Formations lesson for May 25: Noble Tasks
May 9 2003 by David Stratton , 1 Timothy 3:1-13; 5:17-22

Formations lesson for May 25: Noble Tasks | Friday, May 9, 2003

Friday, May 9, 2003

Formations lesson for May 25: Noble Tasks

By David Stratton 1 Timothy 3:1-13; 5:17-22

"Can you do the job?"

This seems to be the main question in filling a position. Read the help wanted ads and it becomes clear that our task-oriented society emphasizes the duties of a job more than the qualifications for it. Yet our texts have a different priority when it comes to church leadership positions.

In the most detailed New Testament discussion of church offices Paul barely mentions the duties of the offices. Rather than concern with what church leaders ought to do, the emphasis falls on who church leaders should be. Character is elevated above performance.

Three words, two offices

In our texts three terms referring to church offices are used: "elders" (1 Tim. 5:17-22), "overseers (or bishops)" (1 Tim. 3:1-7), and "deacons" (1 Tim. 3:8-13). William D. Mounce in his commentary on the "Pastoral Epistles" in the Word Biblical Commentary makes the case that these three terms are used of two offices. The word translated "elder" is a general term for church leaders applying to overseers, deacons and perhaps others. Overseers provided general oversight to church work and they were distinguished by their teaching function. Deacons on the other hand saw to the day-to-day service needs of the church.

At the early stage of church history, in which these passages were written, a highly structured church leadership model had not emerged. To be sure the New Testament describes definite leadership in the church. However, the evidence suggests a considerable degree of flexibility in the leadership processes of the early church.

In our fast changing times we would do well to learn from the highly adaptable leadership structure of the New Testament.

Qualifications, honor and criticism

In 1 Tim. 3:1-13 Paul lists the qualifications of overseers and deacons. Much debate among evangelical Christians today focuses on whether or not certain phrases in this passage bar divorced persons and women from the offices of pastor and deacon. No matter which side of the argument one may be on we must acknowledge that the debate is a function of our culture, for it certainly was not of paramount concern to Paul. However at the very least, based upon this passage, one cannot say that females or divorced persons are automatically excluded as pastors or deacons. The text simply does not allow such a dogmatic conclusion.

Far more important to Paul than the gender and marital history of overseers and deacons was the character of those who would hold these offices. The complete list of qualifications is too long for treatment here. Yet they may be summed up in the statement that overseers were to be "above reproach." The word "likewise" at the beginning of the list of deacon qualifications indicates that deacons were also to have a good reputation.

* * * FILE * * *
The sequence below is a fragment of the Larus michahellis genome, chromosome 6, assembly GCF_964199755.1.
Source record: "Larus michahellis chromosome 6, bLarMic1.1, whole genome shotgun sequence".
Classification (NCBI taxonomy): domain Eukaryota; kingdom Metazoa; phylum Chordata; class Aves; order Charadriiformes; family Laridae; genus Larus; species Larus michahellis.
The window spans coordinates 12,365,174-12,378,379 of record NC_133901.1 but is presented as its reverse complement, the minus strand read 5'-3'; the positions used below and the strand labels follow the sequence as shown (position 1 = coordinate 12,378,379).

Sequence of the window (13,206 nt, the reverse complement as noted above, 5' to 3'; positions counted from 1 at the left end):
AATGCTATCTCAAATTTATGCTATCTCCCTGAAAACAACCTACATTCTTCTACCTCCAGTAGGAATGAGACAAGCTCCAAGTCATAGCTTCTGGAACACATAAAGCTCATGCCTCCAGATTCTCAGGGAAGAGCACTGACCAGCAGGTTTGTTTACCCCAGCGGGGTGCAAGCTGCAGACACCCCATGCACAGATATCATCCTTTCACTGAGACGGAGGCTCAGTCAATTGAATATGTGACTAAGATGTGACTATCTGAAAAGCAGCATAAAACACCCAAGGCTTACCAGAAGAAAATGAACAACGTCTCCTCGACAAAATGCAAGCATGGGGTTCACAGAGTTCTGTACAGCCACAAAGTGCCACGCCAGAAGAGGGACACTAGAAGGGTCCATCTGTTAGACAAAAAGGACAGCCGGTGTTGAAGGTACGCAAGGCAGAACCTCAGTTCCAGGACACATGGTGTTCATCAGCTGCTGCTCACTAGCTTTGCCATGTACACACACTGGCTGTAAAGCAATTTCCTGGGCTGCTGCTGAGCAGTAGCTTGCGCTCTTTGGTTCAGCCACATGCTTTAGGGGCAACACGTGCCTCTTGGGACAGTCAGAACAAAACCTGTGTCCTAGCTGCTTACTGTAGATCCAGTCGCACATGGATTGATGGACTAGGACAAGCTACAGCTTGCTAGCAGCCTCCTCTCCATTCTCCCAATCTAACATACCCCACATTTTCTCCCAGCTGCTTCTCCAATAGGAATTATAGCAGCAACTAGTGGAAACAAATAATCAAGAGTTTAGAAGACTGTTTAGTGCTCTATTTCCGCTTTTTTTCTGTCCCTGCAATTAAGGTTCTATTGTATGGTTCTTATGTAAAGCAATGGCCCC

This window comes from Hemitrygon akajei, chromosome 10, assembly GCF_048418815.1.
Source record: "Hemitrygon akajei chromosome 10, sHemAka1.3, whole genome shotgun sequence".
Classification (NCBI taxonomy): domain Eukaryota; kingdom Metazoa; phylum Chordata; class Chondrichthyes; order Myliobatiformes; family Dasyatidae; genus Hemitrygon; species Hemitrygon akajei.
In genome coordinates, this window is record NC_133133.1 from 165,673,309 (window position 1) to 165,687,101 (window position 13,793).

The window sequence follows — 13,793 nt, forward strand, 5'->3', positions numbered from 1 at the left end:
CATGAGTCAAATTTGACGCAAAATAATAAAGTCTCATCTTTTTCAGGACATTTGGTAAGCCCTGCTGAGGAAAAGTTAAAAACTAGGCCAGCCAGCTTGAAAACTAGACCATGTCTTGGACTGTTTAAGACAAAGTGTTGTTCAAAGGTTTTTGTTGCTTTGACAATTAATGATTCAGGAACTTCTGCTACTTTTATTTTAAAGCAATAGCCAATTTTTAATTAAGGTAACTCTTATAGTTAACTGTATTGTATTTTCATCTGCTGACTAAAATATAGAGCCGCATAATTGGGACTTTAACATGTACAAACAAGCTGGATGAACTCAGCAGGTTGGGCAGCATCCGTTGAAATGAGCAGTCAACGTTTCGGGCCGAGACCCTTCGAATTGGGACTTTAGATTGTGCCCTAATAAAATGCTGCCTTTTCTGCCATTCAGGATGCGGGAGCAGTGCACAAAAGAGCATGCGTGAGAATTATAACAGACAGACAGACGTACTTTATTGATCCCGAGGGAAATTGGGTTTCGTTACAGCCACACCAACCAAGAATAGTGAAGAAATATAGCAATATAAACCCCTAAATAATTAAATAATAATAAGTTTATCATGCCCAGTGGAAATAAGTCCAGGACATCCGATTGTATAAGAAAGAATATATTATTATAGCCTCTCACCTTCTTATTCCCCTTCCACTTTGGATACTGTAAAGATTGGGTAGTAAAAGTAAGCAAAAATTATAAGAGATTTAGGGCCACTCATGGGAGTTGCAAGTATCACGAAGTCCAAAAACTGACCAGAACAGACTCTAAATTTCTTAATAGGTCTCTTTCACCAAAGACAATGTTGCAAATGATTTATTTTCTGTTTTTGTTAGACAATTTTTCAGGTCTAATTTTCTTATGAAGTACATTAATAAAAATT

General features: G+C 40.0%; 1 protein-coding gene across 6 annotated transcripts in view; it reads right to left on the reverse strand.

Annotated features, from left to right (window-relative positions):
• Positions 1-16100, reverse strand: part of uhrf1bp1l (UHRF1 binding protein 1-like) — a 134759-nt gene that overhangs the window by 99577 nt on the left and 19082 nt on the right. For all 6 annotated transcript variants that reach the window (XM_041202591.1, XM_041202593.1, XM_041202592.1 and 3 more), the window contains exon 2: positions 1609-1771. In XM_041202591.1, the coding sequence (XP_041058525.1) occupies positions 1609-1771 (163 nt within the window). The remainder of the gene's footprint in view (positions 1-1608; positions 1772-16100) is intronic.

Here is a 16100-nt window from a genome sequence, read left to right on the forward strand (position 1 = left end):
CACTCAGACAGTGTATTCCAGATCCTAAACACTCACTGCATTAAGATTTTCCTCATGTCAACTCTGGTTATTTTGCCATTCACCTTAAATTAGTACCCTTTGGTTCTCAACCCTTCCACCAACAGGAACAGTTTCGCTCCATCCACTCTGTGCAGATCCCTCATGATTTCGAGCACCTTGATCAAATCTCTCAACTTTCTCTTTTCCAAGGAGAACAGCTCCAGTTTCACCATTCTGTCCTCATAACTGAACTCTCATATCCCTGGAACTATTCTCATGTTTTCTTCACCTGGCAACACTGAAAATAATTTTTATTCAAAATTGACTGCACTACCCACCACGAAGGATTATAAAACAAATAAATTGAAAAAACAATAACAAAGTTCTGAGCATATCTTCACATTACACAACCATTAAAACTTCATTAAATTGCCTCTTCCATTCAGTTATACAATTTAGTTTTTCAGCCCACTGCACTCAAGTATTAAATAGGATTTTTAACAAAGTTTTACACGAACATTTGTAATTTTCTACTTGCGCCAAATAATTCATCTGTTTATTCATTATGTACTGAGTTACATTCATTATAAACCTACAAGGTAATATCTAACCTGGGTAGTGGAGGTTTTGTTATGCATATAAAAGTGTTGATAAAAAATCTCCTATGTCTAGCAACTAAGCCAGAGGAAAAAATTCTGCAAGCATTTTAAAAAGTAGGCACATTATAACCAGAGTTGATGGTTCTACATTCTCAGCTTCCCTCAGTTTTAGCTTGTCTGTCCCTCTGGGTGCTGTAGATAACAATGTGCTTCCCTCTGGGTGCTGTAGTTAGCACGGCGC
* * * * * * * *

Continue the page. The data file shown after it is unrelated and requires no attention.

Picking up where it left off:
In 1 Tim. 5:17-22 Paul indicated that elders (i.e. overseers and deacons) should be honored appropriately and criticized carefully. The passage does not indicate that overseers and deacons are completely above criticism. However, it acknowledges that those in church leadership are "easy marks" and that care should be exercised in leveling accusations.

Reputation outside

Paul was concerned with false teachings circulating among the Christians in Ephesus to whom this letter originally applied. Mounce points out that nearly every quality listed for overseers and deacons has a negative counterpart among the false teachers listed elsewhere. Many try to make 1 Tim. 3 a separate church leadership manual. However, both of our passages must be understood in the context of a particular historical situation in which false teachings threatened the reputation of the church in the community. In that context Paul taught that the church needed leaders with a good reputation. Specifically leaders were to "be well thought of by outsiders" (1 Tim. 3:7, NRSV).

In previous lessons we have learned that the Ephesian heresy somehow burned bridges toward those outside the church rather than building them. In the current passages Paul saw careful selection of church leaders as a key to dealing with the problem. The church needed leaders above reproach who would attract to the church the worst of sinners (1 Tim. 1:15) rather than repelling them.

Are church leaders who are attractive to outsiders also attractive to those choosing church leaders today?

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5/9/2003 12:00:00 AM by David Stratton , 1 Timothy 3:1-13; 5:17-22 | with 0 comments
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